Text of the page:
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Sore about stocks? Watch who you blame

If you're still bitter about your shrinking stock portfolio, former equity analyst Philip Rueppel offers a guide to the perplexed.

It seems not a day goes by without some newspaper, Web site or financial expert bemoaning the inability of stock analysts to predict the future of the market.

Some critics even go so far as to suggest that analysts were to blame for this year's spectacular decline in the Nasdaq and other stock indices.

As a former equity analyst, I find this amusing--especially as it is no longer directed at me--given how so few analysts were given credit when the stocks were climbing.

This is not intended to be a column in defense of all analysts. Just as in any profession, there is good and bad--and certainly some of my former colleagues deserve the criticism they've received.

But being an analyst is an extremely challenging job, with multiple conflicting constituencies and the never-ending pressure to predict upcoming events and "be right." And the good ones who want to make you money do exist. If you know how to use analysts, they can be an invaluable source of information.

The following points are suggestions on how best to use an equity research analyst as part of your investment decision process:

• Watch for long-term, not trading-oriented calls
An analyst disseminates new information or opinions in a variety of ways, but the most common is the "morning call"--when he or she is on a global conference call with the firm's sales force, before the market opens. This is where the breaking news is analyzed, and important changes in an analyst's rating or estimates are announced and the sales force then begins calling clients with the news.

First of all, realize that as an individual investor you won't be able to receive much of this information fast enough to make a quick trade--and written reports might not be accessible to you for hours (or even days). You won't be the first to see the news: Every analyst who is good is time-constrained and, as such, prioritizes who he or she will call back. And the No.1 priority is always the institutional investor, or the large mutual-fund companies.

But often an analyst disseminates his or her view regarding the long-term outlook for an industry or particular companies in writing--coupled with an investment thesis on why you should or should not own the stock. These usually have a long shelf-life and therefore can be extremely valuable to an individual investor.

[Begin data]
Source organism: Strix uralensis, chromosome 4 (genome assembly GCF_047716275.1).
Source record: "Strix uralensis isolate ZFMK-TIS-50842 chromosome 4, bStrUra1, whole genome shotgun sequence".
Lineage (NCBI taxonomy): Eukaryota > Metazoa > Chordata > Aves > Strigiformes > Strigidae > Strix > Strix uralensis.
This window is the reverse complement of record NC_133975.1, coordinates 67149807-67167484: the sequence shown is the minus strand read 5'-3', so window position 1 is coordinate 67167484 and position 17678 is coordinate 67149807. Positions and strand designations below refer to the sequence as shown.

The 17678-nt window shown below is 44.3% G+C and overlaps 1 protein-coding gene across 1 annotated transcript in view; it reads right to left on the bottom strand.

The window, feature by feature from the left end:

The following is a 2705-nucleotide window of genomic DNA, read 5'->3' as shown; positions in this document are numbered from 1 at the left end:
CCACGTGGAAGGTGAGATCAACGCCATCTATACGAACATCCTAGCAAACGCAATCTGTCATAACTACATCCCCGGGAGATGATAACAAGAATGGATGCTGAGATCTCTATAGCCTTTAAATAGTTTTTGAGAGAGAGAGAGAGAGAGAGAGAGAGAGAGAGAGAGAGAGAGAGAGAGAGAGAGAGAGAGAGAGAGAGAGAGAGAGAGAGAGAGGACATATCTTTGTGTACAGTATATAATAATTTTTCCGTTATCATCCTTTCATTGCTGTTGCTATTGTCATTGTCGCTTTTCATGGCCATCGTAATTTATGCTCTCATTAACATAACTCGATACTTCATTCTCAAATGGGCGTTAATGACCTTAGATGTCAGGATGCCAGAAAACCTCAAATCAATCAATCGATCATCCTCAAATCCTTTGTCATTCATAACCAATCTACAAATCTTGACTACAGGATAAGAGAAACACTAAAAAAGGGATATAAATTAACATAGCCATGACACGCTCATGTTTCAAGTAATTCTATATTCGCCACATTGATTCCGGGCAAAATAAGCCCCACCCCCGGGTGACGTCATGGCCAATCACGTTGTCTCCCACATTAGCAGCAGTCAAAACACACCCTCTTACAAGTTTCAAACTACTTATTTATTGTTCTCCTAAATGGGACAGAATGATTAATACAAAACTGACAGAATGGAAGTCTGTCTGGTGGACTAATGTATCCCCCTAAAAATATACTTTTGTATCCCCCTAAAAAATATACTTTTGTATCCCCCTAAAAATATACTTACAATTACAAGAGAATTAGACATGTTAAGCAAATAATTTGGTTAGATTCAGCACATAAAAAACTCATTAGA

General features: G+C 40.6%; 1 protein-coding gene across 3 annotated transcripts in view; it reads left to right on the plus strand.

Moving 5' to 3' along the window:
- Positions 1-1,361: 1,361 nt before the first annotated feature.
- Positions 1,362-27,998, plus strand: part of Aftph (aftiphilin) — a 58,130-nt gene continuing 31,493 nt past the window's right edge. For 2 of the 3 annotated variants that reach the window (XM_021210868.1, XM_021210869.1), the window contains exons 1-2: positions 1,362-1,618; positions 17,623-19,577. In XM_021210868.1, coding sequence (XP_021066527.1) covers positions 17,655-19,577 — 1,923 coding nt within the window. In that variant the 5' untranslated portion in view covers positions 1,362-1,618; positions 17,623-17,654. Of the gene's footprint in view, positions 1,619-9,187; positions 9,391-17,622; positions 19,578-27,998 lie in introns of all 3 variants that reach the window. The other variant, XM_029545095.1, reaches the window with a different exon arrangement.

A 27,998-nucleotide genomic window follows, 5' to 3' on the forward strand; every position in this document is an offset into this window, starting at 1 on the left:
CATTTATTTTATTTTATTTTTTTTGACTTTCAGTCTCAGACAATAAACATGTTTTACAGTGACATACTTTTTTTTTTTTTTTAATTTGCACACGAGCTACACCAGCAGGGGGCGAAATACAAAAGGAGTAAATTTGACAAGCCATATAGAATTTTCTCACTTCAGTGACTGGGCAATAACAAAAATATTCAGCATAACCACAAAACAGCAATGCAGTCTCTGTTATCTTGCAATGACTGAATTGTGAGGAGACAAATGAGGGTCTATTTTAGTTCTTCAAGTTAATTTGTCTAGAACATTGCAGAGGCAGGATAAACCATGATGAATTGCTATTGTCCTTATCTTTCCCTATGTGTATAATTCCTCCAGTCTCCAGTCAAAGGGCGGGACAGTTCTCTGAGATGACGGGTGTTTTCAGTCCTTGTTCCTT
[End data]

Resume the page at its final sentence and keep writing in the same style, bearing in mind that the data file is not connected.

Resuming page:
• You need to be a client if you want better access
The free Web-based services such as Yahoo or CBS MarketWatch track analyst moves, but they receive information later than do analysts' clients. If you really want to take advantage of in-depth research, the only way to get is to become a client of a full-service firm.

• Learn how to "read" an analyst
The primary benefit that you, as an individual, can derive from an equity analyst is information about the company, pure and simple. And learning how to understand an analyst is paramount.

• Watch for changes in opinion, not absolute ratings
A downgrade from a "strong buy" to a "buy" indicates that a company outlook is getting worse and you should sell the stock--not "buy" it.

Conversely, an upgrade from a "sell" to a "hold" is a sign of bullishness.

• Watch for analysts who lead trends, not follow them
If their tenure is long, the likelihood that they have made their clients money over time is high.

• Use an equity analyst as just one part of your investment strategy
As an analyst, I was continually reminded of two facts--I was only as good as my last call, and that if I was consistently right, I wouldn't need to work.

Even the best analysts are often dead wrong. That's why it's important to use multiple sources for information if you want to manage your own money. Put together a portfolio of stocks, and invest mainly in companies where you think you have an "edge"--such as more knowledge or a better understanding of the industry.

And finally,

• Take responsibility for your own picks
That one says it all.